20. A well-known television commercial featured a driver who was miraculously lifted through thin air and into the front seat of a
convertible. The matching slogan was “Let Hertz ____________.”

21. After the twist, the mashed potatoes, and the watusi, we “danced” under a stick that was lowered as low as we could go in a
dance called the ________________.

22. “N-E-S-T-L-E-S; Nestles makes the very best… _________.”

23. In the late sixties, the “full figure” style of Jane Russell and Marilyn Monroe gave way to the “trim” look, as first
exemplified by British model ________________.

24. Sachmo was America’s “ambassador of goodwill.” Our parents shared this great jazz trumpet player with us. His name was ________________.

25. On Jackie Gleason’s variety show in the sixties, one of the most popular segments was “Joe, the Bartender.” Joe’s regular visitor at the bar was that slightly off-center, but lovable character, _____________. (The character’s name, not the actor’s.)

26. We can remember the first satellite placed into orbit. The Russians did it; it was called ______________.

27. What takes a licking and keeps on ticking?

28. One of the big fads of the late fifties and sixties was a large plastic ring that we twirled around our waist; it was called the ________________.

29. The “Age of Aquarius” was brought into the mainstream in the Broadway musical ________________.

30.  This is a two-parter: Red Skelton’s hobo character(not the hayseed; the hobo) was ________________. Red ended his television show
by saying, “Good night, and  ________________.”


The Answers:

1. “Kookie; Kookie; lend me your comb.” If you said “ears,” you’re in the wrong millennium; you’ve spent way too much time in
Latin class.

2. The “battle cry” of the hippies in the sixties was “Turn on; tune in; drop out.”  Many people who proclaimed that 30 years ago today are Wall Street bond traders and corporate lawyers.

3. The Lone Ranger left behind a silver bullet. Several of you said he left behind his mask. Oh, no; even off the screen, Clayton
Moore would not be seen as the Lone Ranger without his mask!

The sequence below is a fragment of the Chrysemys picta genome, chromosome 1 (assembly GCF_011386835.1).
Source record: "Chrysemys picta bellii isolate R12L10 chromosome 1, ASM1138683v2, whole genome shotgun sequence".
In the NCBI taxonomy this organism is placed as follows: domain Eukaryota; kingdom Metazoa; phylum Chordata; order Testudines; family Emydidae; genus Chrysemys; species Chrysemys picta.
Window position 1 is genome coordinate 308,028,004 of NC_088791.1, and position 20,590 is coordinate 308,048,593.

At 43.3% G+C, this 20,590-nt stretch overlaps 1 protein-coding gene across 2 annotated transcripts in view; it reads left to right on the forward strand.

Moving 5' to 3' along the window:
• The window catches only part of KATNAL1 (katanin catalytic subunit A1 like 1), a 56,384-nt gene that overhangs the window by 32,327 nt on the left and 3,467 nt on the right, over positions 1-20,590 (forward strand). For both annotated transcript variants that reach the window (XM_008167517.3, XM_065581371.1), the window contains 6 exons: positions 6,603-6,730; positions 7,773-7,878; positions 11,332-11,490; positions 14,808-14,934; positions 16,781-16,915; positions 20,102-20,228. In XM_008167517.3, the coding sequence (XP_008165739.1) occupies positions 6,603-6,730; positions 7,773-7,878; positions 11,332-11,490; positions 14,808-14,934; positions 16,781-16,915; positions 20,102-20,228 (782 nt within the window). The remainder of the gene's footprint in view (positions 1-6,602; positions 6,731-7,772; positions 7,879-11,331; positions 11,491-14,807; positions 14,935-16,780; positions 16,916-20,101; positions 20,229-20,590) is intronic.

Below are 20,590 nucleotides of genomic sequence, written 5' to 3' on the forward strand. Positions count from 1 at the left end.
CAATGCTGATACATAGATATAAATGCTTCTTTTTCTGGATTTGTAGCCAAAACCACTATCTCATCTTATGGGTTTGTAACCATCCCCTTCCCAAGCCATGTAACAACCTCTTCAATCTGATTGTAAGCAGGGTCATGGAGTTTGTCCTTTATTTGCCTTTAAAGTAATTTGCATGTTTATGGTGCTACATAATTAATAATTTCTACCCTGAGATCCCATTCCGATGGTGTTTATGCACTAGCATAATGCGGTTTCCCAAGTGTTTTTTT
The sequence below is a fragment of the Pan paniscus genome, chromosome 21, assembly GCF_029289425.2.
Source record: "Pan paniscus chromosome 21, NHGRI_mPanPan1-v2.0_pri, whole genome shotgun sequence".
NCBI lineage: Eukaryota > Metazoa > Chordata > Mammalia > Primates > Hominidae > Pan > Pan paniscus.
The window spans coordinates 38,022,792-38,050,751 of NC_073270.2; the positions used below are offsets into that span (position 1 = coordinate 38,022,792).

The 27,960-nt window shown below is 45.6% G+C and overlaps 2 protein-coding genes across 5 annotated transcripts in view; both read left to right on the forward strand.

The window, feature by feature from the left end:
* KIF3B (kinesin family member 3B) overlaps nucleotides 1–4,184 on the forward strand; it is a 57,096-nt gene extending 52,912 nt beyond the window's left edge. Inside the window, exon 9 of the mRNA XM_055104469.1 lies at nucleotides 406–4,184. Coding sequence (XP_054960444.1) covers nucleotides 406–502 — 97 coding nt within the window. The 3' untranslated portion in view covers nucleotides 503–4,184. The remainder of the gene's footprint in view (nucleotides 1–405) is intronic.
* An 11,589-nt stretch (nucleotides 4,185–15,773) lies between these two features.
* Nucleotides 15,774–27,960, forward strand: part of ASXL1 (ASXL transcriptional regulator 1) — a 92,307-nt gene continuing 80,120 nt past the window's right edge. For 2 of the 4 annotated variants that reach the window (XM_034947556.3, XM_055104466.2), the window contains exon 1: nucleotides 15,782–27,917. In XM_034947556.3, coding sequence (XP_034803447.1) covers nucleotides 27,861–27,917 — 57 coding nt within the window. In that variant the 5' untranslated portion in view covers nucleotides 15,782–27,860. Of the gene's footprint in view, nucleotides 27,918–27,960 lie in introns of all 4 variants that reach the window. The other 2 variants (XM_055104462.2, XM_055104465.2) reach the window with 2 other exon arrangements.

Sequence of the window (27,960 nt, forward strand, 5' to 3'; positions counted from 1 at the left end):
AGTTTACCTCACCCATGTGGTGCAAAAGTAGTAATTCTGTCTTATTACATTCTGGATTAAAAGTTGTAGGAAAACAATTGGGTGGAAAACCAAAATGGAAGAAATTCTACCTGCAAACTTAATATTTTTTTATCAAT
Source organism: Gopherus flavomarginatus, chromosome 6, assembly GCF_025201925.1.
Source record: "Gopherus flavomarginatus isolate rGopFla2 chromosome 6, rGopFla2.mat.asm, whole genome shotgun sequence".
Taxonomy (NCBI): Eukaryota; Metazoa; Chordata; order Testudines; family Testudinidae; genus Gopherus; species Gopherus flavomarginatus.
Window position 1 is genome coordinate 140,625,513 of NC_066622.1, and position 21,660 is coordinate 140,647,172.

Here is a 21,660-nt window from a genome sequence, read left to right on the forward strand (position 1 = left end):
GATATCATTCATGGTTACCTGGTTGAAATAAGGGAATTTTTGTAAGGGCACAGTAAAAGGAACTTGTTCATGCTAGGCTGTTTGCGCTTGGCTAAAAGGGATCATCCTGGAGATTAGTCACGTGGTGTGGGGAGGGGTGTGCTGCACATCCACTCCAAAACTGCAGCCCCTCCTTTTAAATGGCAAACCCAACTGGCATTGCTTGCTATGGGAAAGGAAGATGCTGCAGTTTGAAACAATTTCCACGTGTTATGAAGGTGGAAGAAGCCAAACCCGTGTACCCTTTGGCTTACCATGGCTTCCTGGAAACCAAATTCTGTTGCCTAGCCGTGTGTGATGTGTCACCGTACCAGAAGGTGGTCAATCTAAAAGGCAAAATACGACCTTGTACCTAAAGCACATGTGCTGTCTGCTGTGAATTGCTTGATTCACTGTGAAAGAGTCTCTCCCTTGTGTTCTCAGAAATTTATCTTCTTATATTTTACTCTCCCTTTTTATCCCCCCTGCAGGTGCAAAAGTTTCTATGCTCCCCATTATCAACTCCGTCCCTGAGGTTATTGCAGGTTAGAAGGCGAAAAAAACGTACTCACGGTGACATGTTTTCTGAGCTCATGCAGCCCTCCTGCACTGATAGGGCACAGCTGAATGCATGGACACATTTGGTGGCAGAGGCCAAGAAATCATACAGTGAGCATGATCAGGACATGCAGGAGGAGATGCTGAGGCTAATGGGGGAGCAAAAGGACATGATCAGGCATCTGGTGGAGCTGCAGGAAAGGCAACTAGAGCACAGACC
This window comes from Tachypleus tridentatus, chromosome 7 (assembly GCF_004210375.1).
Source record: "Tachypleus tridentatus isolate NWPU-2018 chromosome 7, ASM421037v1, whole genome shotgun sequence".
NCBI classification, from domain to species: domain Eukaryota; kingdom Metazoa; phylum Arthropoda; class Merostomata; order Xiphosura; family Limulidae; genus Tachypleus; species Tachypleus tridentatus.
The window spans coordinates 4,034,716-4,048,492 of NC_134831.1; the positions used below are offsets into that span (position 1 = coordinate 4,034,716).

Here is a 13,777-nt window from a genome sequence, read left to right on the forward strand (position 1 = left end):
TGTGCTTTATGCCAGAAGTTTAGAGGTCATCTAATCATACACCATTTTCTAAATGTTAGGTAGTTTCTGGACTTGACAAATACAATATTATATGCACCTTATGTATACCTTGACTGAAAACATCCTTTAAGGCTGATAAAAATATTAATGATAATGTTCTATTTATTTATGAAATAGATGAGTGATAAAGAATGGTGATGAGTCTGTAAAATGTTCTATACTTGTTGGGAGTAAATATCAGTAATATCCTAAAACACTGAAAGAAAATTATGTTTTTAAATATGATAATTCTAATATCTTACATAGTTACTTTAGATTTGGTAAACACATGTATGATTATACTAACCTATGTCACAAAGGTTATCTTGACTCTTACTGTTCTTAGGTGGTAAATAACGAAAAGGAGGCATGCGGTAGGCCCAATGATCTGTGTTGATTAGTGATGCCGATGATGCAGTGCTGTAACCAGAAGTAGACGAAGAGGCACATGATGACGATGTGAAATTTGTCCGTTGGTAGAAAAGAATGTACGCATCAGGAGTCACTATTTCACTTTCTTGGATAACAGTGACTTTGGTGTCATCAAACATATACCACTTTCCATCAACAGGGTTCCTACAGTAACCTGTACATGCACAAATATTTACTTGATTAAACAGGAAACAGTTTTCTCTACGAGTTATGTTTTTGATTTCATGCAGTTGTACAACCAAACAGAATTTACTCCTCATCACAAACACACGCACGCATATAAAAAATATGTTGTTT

4.  “When the rooster crows at the break of dawn, look out your window and I’ll be gone. You’re the reason I’m travelling on; Don’t think twice, it’s all right.”

5. The group of protesters arrested at the Democratic convention in Chicago in 1968 were known as the Chicago seven. As Paul
Harvey says, “They would like me to mention their names.”

6. When the Beatles first came to the U.S. in early 1964, we all watched them on the Ed Sullivan Show.

7. Some of us who protested the Vietnam war did so by burning our draft cards.  If you said “bras,” you’ve got the right spirit,
but nobody ever burned a bra while I was watching. The “bra burning” days came as a by-product of women’s liberation movement, which had
nothing directly to do with the Vietnam war.

8. Dick and Jane’s dog was Spot. “See Spot run.” Whatever happened to them?  Rumor has it they have been replaced in some school
systems by “Heather Has Two Mommies.”

9. It was the VW Beetle, or more affectionately, the Bug.

10. A Broadway musical and movie gave us the gang names the Sharks and
the Jets.  West Side Story.

11. In the early sixties, the drop-out, non-conformists were known as beatniks.  Maynard G. Krebs was the classic beatnik,
except that he had no rhythm, man; a beard, but no beat.

12. At the end of “The Life of Riley,” Chester would turn to the camera and exclaim, “What a revolting development this is.”

13. “Get your kicks, on Route 66.”

14. “The story you are about to see is true. The names have been changed to protect the innocent.”

15. The real James Bond, Sean Connery, mixed his martinis a special way: shaken, not stirred.

16. “In the jungle, the mighty jungle, the lion sleeps tonight.”

17. That “adult” book by Henry Miller was called Tropic of Cancer. Today, it would hardly rate a PG-13 rating.

18. Back in the sixties, members of the math club used a slide rule.

19. “The day the music died” was a reference and tribute to Buddy Holly.

20. The matching slogan was “Let Hertz put you in the driver seat.”

21. After the twist, the mashed potatoes, and the watusi, we “danced” under a stick in a dance called the Limbo.

22. “N-E-S-T-L-E-S; Nestles makes the very best………chooooo-c’late.”  In the television commercial, “chocolate” was sung by a puppet – a dog.   (Remember his mouth lopping open and shut?)

23. In the late sixties, the “full figure” style gave way to the “trim” look, as first exemplified by British model Twiggy.

24. Our parents shared this great jazz trumpet player with us. His name was Louis Armstrong.

25. Joe’s regular visitor at the bar was Crazy Googenhiem.

26. The Russians put the first satellite into orbit; it was called Sputnik.

27. What takes a licking and keeps on ticking? A Timex watch.

28. The large plastic ring that we twirled around our waist was called the hula-hoop.

29. The “Age of Aquarius” was brought into the mainstream in the Broadway musical Hair.

30. Red Skelton’s hobo character was Freddie the Freeloader. (Clem Kaddiddlehopper was the “hay seed.”) Red ended his
television show by saying, “Good night, and may God bless.”